Electrical engineers see job losses at record levels

IEEE-USA says engineering is a bellwether for recovery

WASHINGTON -- The unemployment rate for electrical engineers reached 8.6% in the second quarter of this year, a record-setting number and double the unemployment rate for the group in the first quarter, according to the IEEE-USA.

The last time the unemployment rate of electrical engineers was anything close to this year's second quarter level was in 2003 when it reached 6.2%. By the following year, the unemployment rate for electrical engineers dropped to 2.2% and continued falling until 2007, reaching 0.9%, its low.

The IEEE-USA, part of the Institute of Electrical and Electronics Engineers Inc., believes engineering unemployment is a bellwether for the economy's recovery and for job creation.

"These new data suggest we've got a long way to go as the United States attempts to regain its economic footing," Gordon Day, the group's president, said in a statement. Approximately 29,000 electrical engineers were unemployed in the April-June quarter; in the first three months of 2009, that number was 13,000.

"We're surprised by the size of the jump in the unemployment rate and have no basis to predict where it will go from here," said Day.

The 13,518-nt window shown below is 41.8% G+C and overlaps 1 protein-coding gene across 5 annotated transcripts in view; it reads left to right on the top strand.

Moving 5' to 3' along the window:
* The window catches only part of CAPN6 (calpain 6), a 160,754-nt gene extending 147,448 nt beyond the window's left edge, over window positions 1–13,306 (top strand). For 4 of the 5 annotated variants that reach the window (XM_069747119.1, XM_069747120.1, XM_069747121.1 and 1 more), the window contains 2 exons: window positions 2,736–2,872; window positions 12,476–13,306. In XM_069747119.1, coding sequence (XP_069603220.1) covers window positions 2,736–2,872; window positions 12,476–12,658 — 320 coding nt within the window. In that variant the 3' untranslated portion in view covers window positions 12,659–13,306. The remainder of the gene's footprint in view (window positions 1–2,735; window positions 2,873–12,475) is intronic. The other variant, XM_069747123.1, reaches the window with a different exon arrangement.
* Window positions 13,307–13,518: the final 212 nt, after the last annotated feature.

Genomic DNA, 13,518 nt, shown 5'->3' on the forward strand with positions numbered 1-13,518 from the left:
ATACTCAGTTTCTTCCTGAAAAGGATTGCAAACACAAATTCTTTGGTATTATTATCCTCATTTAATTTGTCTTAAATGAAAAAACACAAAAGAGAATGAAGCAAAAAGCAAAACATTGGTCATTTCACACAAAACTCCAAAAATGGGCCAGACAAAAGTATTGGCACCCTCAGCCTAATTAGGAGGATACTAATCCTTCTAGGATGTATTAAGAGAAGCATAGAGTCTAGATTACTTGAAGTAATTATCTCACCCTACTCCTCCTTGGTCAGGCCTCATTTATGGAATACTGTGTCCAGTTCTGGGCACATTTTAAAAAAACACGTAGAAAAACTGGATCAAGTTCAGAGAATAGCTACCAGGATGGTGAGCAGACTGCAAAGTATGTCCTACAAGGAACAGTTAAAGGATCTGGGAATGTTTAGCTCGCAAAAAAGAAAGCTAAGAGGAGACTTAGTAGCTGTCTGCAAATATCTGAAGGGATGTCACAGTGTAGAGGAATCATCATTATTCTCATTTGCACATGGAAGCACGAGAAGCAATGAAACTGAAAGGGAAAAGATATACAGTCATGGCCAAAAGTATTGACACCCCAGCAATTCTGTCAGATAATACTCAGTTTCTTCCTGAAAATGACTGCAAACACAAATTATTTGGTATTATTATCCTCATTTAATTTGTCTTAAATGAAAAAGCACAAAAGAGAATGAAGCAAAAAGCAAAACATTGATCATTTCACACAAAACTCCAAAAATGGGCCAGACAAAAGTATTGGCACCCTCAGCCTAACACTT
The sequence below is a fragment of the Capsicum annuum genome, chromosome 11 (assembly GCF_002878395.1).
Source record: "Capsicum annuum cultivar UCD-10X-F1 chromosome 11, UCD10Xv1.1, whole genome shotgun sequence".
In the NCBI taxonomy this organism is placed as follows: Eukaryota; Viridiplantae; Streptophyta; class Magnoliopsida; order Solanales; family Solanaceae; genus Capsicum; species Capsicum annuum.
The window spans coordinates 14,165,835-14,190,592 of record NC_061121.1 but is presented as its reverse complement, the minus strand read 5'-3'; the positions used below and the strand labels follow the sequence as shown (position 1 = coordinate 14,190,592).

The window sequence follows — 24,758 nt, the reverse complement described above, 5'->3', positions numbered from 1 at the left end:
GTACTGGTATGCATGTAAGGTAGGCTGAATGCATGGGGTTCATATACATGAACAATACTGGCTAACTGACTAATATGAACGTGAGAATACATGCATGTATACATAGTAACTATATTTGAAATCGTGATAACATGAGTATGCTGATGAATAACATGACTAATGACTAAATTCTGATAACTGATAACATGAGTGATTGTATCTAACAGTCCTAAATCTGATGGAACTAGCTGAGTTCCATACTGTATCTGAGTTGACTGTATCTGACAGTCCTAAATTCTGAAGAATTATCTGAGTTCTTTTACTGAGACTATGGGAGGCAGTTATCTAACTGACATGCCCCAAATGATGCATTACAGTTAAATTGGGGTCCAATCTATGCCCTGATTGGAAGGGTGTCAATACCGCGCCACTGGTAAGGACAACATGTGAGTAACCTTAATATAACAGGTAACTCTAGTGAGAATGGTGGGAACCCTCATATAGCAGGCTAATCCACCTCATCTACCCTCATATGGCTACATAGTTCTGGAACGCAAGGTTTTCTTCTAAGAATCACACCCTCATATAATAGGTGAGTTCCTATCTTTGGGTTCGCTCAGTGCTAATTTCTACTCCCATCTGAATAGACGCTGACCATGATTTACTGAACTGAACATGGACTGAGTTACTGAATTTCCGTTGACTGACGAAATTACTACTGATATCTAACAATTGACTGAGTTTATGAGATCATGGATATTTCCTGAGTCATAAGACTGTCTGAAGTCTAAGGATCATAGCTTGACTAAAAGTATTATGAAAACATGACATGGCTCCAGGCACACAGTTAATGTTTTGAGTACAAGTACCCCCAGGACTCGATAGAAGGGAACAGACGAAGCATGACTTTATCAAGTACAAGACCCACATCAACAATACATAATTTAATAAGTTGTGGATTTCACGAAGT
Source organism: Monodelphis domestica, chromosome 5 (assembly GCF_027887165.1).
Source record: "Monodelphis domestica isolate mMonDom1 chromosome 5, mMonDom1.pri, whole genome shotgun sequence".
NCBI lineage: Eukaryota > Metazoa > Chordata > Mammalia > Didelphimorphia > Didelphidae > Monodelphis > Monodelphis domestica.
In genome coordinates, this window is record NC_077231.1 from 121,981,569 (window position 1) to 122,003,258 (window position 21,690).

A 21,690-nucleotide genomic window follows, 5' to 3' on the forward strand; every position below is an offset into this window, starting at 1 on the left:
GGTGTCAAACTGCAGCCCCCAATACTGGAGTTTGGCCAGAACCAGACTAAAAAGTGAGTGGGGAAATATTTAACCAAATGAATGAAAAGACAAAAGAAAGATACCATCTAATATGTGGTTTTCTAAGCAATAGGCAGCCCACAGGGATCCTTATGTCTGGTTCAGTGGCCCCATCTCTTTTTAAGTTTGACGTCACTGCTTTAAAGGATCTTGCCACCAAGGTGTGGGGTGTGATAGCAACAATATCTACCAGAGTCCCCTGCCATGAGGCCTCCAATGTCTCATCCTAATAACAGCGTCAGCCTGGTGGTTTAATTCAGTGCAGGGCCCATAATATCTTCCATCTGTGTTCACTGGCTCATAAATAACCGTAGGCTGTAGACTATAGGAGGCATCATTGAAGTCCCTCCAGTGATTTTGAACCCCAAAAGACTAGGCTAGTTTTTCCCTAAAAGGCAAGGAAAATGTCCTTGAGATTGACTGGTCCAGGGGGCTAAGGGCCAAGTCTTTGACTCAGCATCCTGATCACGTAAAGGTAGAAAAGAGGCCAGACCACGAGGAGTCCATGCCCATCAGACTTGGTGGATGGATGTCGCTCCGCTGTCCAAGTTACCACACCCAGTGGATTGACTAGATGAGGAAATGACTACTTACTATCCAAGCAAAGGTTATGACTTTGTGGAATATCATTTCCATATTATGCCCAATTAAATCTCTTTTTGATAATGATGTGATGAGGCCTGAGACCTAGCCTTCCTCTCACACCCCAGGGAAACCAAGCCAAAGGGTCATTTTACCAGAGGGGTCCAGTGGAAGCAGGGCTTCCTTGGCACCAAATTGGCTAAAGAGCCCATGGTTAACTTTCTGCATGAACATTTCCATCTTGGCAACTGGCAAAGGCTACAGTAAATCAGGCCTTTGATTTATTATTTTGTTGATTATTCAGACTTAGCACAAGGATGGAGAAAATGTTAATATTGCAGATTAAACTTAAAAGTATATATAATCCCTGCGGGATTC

For all engineers, the IEEE-USA said that the unemployment rate increased from 3.9% in the first quarter to 5.5% in the second quarter. For computer professionals, the unemployment rate remained at 5.4%.

During the last downturn, the IEEE-USA pointed to the use of H-1B visas as one reason for the high 2003 unemployment rate.

The H-1B cap was set at 195,000 in fiscal year 2003, but it was reduced to 65,000 in 2004. When the unemployment rate fell, the engineering association said the decline mirrored the reinstatement of the H-1B visa cap "to its historic level of 65,000." But this time around, the IEEE-USA isn't drawing a connection between engineering unemployment and the H-1B visa program.

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